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Overdraft debt

What do the new overdraft rules mean for me?

Major changes to the way overdrafts work have been introduced. Banks will no longer be able to charge extra for using overdrafts and monthly overdraft interest rates replace fees. Find out how this will affect you.

The Financial Conduct Authority (FCA) has decided that, from 6 April 2020, banks who offer current accounts will have to make major changes to the way they charge their customers for using their overdrafts.

Major changes have been made to:

  • Overdraft charges

Banks will no longer be able to make increased charges when you go over your arranged overdraft limit.

There will be no increased interest or extra charges made for ‘unauthorised’ overdrafts.

  • Overdraft fees

All fixed daily and monthly fees on arranged overdrafts will be replaced with a single overdraft interest rate.

Why have these changes to overdrafts been made now?

These changes are being made for two reasons:

1.) To make it easier for customers to compare interest rates between providers, and as a result, drive competition between banks

2.) To get rid of very high fees for those who exceed their overdraft limit. These fees have for a long time been seen as unfairly impacting those in the most need. It’s hoped that getting rid of these fees will prevent some people from falling into problem debt as a result.

How much will my new overdraft interest rate be?

Most lenders have announced their their new interest rates for overdrafts, and most of these rates overdrafts are approximately 40%.

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Does this mean I’ll be paying more for my overdraft?

No. If you only go into your overdraft a little way, and for short periods. If this sounds like you, you should benefit financially from the new interest structure.

Furthermore, because of the new FCA guidelines introduced on 9 April 2020, all lenders now have a responsibility to ensure that nobody is worse off due to the new overdraft pricing structure.

Even so, it’s well worth thinking about how you can reduce your overdraft use.

You might consider other forms of credit such as a 0% or low-interest credit card or a personal loan instead.

Whether you’ll be paying less or the same because of these changes depends on how you use your overdraft, and what your bank is currently charging you.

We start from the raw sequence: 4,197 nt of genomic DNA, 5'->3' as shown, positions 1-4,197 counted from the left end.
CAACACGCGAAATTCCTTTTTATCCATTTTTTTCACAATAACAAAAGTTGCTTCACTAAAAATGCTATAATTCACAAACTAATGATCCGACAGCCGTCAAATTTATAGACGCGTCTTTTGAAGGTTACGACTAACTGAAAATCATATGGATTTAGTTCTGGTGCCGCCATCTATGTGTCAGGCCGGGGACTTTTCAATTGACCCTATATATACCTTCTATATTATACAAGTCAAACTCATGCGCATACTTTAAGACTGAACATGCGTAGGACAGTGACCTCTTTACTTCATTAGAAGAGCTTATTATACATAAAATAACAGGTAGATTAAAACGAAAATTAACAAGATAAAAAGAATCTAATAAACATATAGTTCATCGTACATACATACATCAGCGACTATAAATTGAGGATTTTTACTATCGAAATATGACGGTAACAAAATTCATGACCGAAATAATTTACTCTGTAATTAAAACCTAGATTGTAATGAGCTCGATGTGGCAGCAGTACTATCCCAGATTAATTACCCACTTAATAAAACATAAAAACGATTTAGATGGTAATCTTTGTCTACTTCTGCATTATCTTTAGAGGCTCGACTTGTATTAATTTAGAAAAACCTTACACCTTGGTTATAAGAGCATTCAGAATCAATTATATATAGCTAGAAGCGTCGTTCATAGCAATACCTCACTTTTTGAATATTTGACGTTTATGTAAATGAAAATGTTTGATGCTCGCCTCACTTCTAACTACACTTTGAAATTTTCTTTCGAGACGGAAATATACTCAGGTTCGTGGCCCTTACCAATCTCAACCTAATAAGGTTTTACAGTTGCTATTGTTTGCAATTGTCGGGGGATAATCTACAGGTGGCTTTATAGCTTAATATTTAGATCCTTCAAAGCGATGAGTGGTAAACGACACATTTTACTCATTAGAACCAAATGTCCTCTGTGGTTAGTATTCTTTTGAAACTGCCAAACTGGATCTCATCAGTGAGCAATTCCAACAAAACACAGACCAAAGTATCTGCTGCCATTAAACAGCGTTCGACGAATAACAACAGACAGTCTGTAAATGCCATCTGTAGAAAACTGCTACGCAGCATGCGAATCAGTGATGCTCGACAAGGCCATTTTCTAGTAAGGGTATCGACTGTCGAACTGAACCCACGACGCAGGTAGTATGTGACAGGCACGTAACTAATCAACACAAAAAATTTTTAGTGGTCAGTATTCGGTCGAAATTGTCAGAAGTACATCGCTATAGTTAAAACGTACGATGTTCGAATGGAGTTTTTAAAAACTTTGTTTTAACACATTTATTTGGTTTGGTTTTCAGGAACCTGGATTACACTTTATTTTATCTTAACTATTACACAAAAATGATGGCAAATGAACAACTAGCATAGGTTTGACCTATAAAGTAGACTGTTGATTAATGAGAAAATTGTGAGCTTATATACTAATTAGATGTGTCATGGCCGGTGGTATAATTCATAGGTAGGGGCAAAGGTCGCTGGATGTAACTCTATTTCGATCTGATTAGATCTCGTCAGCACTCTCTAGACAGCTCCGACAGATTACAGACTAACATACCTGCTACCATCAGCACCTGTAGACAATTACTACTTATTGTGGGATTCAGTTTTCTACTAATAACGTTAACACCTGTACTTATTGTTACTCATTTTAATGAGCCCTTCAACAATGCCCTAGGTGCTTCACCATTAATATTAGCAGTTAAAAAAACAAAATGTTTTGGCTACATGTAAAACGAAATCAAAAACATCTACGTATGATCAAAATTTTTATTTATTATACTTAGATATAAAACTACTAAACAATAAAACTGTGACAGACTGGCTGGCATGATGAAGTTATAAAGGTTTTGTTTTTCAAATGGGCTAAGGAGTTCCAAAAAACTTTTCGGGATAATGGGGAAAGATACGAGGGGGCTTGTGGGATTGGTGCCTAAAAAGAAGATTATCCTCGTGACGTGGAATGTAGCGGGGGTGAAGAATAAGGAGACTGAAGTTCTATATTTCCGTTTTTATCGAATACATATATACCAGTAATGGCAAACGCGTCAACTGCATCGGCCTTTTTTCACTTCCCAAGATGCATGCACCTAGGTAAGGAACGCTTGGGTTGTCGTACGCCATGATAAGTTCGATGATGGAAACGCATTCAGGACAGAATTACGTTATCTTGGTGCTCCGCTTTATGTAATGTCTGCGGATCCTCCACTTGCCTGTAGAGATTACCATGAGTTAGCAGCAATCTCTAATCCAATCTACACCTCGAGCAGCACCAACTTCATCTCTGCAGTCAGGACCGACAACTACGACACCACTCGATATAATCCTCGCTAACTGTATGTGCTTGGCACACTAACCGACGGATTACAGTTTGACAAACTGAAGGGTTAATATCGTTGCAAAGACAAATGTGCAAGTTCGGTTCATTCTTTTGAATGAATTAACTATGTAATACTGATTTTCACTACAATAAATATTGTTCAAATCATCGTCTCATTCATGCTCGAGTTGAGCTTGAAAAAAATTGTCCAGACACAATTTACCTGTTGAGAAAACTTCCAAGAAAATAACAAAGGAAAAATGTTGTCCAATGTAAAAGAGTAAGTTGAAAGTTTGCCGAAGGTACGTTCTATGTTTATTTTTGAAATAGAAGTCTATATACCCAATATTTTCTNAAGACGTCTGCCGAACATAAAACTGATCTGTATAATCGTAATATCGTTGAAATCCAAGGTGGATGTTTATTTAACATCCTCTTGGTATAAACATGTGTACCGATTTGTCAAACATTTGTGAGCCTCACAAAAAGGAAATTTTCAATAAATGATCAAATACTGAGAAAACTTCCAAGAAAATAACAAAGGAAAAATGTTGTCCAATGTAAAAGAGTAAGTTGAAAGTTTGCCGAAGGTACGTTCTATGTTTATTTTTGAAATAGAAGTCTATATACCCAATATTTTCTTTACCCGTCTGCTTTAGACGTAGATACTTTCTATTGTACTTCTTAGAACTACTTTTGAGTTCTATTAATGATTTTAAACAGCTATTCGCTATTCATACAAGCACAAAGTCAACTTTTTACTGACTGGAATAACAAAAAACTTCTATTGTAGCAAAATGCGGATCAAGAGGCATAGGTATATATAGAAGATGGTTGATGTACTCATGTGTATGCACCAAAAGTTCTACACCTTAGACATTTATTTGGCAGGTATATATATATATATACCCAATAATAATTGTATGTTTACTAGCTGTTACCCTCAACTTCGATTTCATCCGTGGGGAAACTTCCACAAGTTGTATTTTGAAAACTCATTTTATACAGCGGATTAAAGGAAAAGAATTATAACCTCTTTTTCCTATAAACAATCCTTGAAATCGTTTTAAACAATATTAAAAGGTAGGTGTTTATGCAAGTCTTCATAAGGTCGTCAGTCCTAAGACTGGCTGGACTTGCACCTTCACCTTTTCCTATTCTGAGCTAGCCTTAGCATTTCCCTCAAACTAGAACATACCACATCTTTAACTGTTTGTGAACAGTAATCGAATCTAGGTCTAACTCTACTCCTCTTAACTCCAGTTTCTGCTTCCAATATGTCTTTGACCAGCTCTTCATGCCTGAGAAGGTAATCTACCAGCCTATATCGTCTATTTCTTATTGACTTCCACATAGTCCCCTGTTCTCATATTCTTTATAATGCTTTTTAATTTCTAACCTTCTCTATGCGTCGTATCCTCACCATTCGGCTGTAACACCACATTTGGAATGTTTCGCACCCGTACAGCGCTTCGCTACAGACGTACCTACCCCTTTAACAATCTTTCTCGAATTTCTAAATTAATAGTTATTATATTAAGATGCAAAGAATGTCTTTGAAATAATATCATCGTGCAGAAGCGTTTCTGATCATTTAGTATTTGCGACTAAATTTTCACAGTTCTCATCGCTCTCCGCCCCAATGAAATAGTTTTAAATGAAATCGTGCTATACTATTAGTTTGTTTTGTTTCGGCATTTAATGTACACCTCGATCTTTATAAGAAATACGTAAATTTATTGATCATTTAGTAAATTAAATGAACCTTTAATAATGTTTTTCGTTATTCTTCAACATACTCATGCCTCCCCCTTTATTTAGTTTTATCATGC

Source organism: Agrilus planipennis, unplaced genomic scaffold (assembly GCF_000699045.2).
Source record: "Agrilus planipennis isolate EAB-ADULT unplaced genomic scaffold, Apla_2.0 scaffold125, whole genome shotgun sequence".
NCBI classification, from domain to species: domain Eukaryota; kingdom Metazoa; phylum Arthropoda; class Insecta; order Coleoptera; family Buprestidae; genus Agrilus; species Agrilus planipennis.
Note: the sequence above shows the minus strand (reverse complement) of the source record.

What can I do to minimise my overdraft fees?

Here are some things you can do to reduce what you’re paying in overdraft fees:

  • Look at your budget and see where you can reduce your spending - even if you can reduce your overdraft spending by £10 each month, you’ll soon notice the difference in your overdraft fees. Find out more about making a budget
  • Change your direct debits to minimise fees – ask some of the companies you pay direct debits to if you can move your payment date to just before you get paid. This means you’ll be in your overdraft for a shorter amount of time
  • Switch to a no-overdraft account – consider switching to a basic bank account if you have frequent problems with your overdraft. There are now no charges for trying to spend more than you have. The payment will still be rejected, but you won’t be charge for it
  • Use any savings you have – savings rates are very low at the moment, so you’ll be saving yourself much money by using your savings to clear your overdraft

If you're depending on your overdraft to get by each month, you might benefit from free and confidential debt advice.

What if I’m struggling to pay for my overdraft?

If you’re really struggling to pay for your overdraft, there are a number of options you could consider:

  • Move your debt to a 0% or low-interest credit card. You'll still need to find a way to pay this off, but you should be paying a lower rate of interest than your overdraft
  • Take out a personal loan. Depending on the size of your debt, your credit rating and your lender, you should be able to find a personal loan that has a lower rate of interest than your overdraft. You can then pay this off gradually over time.

Bear in mind that loans work better if you have a stable income. If you need the flexibility to vary your repayments, a credit card might be better for you, especially for small amounts.

Need help with overdraft debt?

If these options are not suitable for you, and you're still struggling with your overdraft debt, you should consider getting free, expert debt advice. We can help create a budget with you and explore possible debt solutions with you.